Dangers on Homefront Exceed Battlefield for Some Soldiers

Soldiers of the First Armored Division’s Fourth Brigade are statistically at higher risk of death upon returning to their home base of Fort Bliss, Texas, than they were while deployed in Iraq, the New York Times reported July 14.

Drunk-driving crashes, drug use, suicide and murder contributed to more deaths during the brigade’s last return to Fort Bliss than when the soldiers were in Iraq, where just one brigade member died.

“We talk about the enemy here, which is different from the enemy downrange, but which is just as deadly,” said Command Sgt. Maj. Sa’eed Mustafa. “They were leaving a war zone, coming back home and not getting the care and supervision necessary, which allowed them to stay in the Mosul mind-set. This is a group of people that had been fighting and killing and taking casualties for 14 months. You can’t switch it on and off.”

The brigade is home again, and this time is taking a multiprong approach to preventing crime and violence, from providing counselors for depressed soldiers to discharging troublemakers. Leaders have been trained in suicide prevention, and officers have made a point of visiting local bars to keep tabs on off-hours behavior.

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Dangers on Homefront Exceed Battlefield for Some Soldiers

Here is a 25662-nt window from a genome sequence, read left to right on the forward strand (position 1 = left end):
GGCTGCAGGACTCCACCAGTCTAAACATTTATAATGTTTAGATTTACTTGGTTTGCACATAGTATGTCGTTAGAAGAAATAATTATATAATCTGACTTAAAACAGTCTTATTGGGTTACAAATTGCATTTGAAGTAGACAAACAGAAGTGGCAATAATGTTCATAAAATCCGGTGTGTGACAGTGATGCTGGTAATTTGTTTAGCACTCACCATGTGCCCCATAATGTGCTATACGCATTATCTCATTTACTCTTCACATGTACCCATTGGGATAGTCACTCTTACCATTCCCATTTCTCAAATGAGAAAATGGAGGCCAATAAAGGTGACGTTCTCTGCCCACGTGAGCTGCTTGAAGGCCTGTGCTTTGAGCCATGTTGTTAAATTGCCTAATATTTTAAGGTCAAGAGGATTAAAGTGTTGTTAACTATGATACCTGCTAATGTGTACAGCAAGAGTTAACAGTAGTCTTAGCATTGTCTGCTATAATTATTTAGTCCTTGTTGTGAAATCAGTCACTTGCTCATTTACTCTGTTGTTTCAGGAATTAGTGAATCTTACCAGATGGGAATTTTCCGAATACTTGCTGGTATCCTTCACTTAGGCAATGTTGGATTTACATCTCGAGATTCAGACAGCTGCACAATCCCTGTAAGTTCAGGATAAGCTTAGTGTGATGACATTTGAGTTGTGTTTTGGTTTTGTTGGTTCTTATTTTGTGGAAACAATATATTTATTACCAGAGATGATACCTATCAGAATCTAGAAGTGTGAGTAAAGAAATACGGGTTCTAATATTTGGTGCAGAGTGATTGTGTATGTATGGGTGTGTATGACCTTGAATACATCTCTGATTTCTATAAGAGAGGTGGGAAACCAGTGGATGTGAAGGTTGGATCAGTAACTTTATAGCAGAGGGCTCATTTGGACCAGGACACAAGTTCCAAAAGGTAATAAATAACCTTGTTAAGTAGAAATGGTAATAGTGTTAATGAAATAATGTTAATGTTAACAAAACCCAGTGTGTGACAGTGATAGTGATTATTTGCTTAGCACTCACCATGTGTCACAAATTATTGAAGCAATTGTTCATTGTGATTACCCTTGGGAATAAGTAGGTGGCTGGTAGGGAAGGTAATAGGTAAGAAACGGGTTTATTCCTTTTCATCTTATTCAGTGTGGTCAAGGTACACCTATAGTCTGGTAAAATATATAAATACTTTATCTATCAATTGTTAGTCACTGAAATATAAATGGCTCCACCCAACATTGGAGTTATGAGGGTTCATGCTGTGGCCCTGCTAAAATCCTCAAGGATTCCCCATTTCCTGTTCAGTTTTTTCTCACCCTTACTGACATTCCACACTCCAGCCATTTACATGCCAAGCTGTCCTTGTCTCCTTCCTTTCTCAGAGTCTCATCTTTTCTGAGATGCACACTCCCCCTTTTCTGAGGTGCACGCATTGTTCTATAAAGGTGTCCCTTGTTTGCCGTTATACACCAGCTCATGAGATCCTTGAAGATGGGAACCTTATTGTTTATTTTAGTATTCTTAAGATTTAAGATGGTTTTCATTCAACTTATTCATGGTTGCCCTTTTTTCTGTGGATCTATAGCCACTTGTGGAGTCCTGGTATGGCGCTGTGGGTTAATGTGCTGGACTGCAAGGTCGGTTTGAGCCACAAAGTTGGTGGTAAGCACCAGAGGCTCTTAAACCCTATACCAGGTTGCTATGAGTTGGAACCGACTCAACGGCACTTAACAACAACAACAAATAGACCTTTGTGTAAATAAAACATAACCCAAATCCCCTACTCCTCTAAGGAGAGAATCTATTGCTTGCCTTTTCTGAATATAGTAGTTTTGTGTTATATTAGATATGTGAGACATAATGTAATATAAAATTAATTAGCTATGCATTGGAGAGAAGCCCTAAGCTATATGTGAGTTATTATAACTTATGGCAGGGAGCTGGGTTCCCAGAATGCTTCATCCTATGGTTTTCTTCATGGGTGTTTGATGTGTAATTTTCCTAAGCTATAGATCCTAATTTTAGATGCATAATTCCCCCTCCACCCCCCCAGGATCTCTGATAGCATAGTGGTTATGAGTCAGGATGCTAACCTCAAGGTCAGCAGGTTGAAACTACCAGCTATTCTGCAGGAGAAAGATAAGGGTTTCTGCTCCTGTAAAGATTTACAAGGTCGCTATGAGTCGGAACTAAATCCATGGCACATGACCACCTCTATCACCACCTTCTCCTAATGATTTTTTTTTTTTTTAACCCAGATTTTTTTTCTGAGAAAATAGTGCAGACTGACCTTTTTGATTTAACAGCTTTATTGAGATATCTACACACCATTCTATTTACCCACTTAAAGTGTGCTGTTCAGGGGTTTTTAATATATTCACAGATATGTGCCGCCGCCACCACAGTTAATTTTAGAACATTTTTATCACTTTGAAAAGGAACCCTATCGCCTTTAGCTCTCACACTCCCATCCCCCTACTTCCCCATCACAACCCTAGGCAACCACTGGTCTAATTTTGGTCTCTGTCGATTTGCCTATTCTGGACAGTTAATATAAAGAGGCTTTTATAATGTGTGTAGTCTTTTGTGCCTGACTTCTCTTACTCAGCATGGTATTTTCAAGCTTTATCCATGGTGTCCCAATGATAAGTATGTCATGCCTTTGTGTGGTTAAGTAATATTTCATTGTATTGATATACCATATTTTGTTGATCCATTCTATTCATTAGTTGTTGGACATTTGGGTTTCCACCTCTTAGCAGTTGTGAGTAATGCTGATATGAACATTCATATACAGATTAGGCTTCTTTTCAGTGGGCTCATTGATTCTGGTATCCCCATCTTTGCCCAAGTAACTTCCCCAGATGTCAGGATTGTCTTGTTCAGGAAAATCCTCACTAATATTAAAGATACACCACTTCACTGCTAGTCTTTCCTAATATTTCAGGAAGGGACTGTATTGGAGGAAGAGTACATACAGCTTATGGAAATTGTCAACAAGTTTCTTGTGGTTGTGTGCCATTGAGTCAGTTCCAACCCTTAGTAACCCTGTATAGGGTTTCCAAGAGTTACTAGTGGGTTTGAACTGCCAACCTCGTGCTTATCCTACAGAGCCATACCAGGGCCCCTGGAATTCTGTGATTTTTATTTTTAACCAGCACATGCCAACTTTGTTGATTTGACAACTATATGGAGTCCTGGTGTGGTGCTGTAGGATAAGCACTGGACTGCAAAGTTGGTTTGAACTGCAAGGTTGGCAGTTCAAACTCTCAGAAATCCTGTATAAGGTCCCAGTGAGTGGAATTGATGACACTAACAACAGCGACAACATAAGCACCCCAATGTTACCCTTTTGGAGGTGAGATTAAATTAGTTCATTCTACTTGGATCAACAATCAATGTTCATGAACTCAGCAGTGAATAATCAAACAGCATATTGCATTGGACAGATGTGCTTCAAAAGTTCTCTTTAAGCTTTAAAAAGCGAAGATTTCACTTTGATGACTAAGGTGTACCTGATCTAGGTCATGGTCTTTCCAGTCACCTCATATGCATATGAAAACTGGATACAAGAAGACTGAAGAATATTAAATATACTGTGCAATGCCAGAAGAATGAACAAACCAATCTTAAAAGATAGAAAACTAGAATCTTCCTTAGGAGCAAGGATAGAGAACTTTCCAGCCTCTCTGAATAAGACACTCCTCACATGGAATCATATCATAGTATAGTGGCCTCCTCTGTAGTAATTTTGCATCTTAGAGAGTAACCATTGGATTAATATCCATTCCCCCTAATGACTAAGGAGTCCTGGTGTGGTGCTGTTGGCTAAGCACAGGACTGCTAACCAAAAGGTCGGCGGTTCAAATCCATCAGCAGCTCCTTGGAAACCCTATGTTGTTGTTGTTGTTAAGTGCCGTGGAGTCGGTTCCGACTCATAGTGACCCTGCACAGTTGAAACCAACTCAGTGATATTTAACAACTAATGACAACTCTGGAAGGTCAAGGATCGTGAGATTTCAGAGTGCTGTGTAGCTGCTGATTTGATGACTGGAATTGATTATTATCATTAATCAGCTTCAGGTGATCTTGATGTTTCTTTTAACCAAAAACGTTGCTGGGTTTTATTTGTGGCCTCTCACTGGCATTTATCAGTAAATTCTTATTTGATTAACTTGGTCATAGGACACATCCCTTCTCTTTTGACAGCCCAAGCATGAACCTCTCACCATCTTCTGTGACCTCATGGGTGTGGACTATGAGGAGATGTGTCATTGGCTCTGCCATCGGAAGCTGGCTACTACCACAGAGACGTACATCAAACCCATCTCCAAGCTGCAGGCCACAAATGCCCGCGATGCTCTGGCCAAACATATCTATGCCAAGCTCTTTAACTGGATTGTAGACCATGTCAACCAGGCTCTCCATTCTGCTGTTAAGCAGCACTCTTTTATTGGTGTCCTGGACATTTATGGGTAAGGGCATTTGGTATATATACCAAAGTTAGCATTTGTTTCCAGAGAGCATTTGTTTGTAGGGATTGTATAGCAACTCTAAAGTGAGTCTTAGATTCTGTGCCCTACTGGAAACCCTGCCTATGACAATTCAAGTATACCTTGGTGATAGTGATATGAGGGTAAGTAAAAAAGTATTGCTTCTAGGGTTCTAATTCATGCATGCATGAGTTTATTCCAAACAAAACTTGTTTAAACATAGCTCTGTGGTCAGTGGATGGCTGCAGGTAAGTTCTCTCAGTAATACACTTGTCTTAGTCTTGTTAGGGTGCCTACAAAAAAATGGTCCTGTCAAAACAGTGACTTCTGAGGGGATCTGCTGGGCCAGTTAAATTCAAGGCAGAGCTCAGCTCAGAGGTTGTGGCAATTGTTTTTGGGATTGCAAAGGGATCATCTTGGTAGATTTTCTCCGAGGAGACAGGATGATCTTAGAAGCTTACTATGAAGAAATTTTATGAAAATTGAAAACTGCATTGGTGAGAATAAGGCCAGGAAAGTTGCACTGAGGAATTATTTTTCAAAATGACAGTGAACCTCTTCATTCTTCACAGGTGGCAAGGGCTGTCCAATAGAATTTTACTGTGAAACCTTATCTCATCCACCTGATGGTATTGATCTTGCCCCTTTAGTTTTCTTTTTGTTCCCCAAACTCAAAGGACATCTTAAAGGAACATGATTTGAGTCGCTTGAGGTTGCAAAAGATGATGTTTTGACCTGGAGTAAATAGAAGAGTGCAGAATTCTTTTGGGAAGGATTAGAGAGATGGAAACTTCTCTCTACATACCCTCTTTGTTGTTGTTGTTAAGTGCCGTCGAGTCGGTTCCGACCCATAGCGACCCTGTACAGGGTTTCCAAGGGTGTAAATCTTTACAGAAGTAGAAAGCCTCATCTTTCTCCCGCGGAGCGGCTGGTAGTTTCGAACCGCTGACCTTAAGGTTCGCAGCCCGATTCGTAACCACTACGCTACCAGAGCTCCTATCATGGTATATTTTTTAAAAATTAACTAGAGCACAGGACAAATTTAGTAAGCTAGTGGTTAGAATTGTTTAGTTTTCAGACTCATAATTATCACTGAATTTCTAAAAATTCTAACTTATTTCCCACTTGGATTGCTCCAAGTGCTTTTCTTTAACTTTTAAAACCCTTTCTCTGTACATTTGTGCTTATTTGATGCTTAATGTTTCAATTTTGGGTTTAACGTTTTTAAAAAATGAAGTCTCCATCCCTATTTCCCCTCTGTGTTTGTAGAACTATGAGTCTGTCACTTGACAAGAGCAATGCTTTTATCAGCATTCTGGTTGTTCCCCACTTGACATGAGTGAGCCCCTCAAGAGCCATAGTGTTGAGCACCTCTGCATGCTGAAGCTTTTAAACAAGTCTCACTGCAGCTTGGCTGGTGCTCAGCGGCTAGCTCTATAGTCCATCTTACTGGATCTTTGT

Soldiers of the First Armored Division's Fourth Brigade are statistically at higher risk of death upon returning to their home base of Fort Bliss, Texas, than they were while deployed in Iraq, the New York Times reported July 14.


Drunk-driving crashes, drug use, suicide and murder contributed to more deaths during the brigade's last return to Fort Bliss than when the soldiers were in Iraq, where just one brigade member died.


“We talk about the enemy here, which is different from the enemy downrange, but which is just as deadly,” said Command Sgt. Maj. Sa'eed Mustafa. “They were leaving a war zone, coming back home and not getting the care and supervision necessary, which allowed them to stay in the Mosul mind-set. This is a group of people that had been fighting and killing and taking casualties for 14 months. You can't switch it on and off.”


The brigade is home again, and this time is taking a multiprong approach to preventing crime and violence, from providing counselors for depressed soldiers to discharging troublemakers. Leaders have been trained in suicide prevention, and officers have made a point of visiting local bars to keep tabs on off-hours behavior.

Leave a Reply

Please read our comment policy and guidelines before you submit a comment. Your email address will not be published. Thank you for visiting Join Together.

Required fields are marked *


*

You may use these HTML tags and attributes: <a href="" title=""> <abbr title=""> <acronym title=""> <b> <blockquote cite=""> <cite> <code> <del datetime=""> <em> <i> <q cite=""> <strike> <strong>